It was a beautiful morning this morning when a group of MIC parents joined our Land Lab Manager, Andrew Maitland, on an interpretive Land Walk to see our beautiful natural environment. Located on 22 hectares (54 acres) of bushland, remnant rainforest, and waterways, our school is set amongst a biologically diverse landscape that hosts a broad range of flora and fauna and almost endless learning opportunities for our students.
The walk kicked off at the Travelink with Andrew showing parents some samples of Salvinia, a floating water weed that is becoming quite a pest in our dams. Community Work students in the Adolescent Community are working hard to rid our dams of this weed.
Our next stop was the path to the Adolescent Community where the group saw the Tree Shaping project our adolescent students have under way.
Next stop was to check out our Native Bee Hives. Andrew told the group that these stingless bees are always of great interest to our students – from our very youngest to our senior students. And while they do produce honey, it is a small proportion of our overall honey production as most of the honey we produce is from other hives on our campus.
Our Banana Trees were next and Andrew explained that students have been developing a management plan for the clumps of bananas. They have cut out trunks and dug up pups to use elsewhere to help rejuvenate the overcrowded clumps. The bananas grown on-site are used in the kitchen to make banana smoothies and the Cooking and Baking Clubs and Teams group has been using them to make banana bread.
The parents then made there way past the Adolescent Oval and along the chorale with Andrew pointing out various tree species along the way, including a Soap Tree (Red Ash) and Guava as well as lemon myrtle and other plants that can be distilled to make essential oils.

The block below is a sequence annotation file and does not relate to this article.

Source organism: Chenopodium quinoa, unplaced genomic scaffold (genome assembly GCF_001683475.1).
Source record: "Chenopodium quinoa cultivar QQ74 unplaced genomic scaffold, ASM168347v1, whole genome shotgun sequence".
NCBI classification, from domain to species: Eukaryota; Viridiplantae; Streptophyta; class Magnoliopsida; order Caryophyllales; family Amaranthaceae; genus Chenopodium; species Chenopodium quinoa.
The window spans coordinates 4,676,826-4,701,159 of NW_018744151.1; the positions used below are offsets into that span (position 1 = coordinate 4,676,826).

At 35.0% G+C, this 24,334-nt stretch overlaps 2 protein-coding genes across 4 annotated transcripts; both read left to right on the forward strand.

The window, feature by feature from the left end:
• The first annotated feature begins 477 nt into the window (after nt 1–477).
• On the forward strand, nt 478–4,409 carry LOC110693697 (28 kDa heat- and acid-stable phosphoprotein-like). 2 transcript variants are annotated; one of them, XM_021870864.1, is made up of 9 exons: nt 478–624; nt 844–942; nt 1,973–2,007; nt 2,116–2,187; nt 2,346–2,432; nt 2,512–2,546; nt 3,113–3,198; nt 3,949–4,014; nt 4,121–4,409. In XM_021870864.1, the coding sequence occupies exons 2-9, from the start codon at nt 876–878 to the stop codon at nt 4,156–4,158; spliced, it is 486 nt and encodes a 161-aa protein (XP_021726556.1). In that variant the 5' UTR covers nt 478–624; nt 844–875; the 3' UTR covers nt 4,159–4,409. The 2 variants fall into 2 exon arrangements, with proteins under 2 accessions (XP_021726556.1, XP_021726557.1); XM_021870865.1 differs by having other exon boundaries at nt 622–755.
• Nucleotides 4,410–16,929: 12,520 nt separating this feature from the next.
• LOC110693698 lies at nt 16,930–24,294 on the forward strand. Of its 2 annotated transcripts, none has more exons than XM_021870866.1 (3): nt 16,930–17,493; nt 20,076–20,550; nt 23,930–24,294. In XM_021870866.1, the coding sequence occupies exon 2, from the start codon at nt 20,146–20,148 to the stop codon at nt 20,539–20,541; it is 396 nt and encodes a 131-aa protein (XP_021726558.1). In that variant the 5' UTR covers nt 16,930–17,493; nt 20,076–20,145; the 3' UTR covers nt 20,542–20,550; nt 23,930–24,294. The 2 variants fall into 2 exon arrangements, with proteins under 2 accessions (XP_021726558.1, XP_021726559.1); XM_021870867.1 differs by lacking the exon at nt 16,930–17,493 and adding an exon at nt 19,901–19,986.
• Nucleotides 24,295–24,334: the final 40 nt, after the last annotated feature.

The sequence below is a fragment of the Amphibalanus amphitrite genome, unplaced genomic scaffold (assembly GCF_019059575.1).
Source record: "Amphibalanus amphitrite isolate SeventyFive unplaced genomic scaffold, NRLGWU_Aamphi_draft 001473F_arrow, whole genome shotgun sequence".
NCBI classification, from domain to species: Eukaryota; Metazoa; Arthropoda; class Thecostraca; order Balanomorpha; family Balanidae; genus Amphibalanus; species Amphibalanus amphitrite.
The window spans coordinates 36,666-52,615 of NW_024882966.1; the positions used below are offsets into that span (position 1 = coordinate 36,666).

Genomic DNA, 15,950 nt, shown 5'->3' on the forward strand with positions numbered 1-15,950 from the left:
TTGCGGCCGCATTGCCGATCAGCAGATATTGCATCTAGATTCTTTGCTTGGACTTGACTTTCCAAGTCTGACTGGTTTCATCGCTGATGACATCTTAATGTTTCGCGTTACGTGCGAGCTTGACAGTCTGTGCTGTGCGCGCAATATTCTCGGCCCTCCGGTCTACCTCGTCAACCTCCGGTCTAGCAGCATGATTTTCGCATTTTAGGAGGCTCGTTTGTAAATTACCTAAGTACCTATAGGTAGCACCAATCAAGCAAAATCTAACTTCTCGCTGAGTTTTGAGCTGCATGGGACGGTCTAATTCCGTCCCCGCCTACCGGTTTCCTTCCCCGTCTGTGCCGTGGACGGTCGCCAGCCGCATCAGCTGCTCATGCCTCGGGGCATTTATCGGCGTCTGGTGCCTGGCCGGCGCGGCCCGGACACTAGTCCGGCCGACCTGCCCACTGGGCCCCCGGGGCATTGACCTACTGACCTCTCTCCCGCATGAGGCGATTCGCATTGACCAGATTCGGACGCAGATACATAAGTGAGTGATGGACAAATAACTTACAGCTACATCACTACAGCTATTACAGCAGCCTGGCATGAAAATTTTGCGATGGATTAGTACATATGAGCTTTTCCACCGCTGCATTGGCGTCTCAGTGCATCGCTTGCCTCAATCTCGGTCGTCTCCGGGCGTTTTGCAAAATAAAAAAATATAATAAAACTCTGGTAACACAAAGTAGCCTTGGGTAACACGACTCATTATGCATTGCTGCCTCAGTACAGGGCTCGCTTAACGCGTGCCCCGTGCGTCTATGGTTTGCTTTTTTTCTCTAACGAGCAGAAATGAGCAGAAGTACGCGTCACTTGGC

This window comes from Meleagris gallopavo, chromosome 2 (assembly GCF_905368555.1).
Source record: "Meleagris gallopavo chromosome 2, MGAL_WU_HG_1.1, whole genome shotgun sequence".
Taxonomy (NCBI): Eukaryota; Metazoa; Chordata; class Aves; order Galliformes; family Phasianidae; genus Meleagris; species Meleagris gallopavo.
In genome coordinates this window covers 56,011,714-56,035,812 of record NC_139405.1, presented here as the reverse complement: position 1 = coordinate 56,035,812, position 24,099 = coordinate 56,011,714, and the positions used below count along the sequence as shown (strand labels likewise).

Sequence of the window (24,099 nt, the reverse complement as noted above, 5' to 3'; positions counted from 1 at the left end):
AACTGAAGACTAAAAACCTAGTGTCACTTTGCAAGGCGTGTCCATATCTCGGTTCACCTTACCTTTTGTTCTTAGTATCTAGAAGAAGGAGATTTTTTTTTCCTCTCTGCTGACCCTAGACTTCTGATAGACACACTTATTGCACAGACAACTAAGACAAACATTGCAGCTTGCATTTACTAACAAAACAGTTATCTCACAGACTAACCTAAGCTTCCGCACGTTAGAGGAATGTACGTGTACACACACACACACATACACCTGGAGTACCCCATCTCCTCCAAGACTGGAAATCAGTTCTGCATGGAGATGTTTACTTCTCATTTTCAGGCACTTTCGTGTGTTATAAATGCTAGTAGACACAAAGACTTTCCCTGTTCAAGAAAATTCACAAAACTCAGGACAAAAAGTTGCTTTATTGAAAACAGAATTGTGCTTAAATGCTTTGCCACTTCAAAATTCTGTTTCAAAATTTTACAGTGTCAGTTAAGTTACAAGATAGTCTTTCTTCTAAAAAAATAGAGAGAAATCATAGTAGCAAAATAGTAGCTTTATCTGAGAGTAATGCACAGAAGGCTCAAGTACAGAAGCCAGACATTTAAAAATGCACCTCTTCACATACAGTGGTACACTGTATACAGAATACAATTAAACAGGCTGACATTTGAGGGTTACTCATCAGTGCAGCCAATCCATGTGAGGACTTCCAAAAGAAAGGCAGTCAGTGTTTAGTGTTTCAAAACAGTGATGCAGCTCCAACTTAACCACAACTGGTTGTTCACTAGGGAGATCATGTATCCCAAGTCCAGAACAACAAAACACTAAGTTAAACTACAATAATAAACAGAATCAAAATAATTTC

The labyrinth was then the next stop where we heard that this had been an art project for students some time ago, and is now used by students at various school events.
The group then made its way into the rainforest and Andrew explained the flood mitigation plans in place given we are only several metres above sea level and we are also right alongside the Eudlo Creek. Students have built up plant beds to avoid flood waters and permaculture activities also require flood mitigation plans to be considered.
A highlight was definitely our visit to the 800-year old Scar Tree. Andrew explained that our local Gubbi Gubbi elders have advised that this tree was used to make a large canoe many years ago. The only reason it hasn’t been cut down by loggers since then is that the tree is crooked – all of the straight trees in the area are long gone.
The final section of our walk took us past the Koala Forest – where we are growing eucalyptus trees for use by Koala Crusaders as fodder in their koala hospital. This project was initiated by several of our senior primary students two years ago. We also saw a series of small fire pits which had been created by our Senior Primary students last year as part of their Australian History studies.
Andrew’s walk brought the group past the Senior Primary playground and our Handmade Early Man Hut before returning back to the Roundhouse where he continued to answer questions from parents.
Everyone had a fabulous morning and we look forward to more of these fabulous and informative walks in the coming months!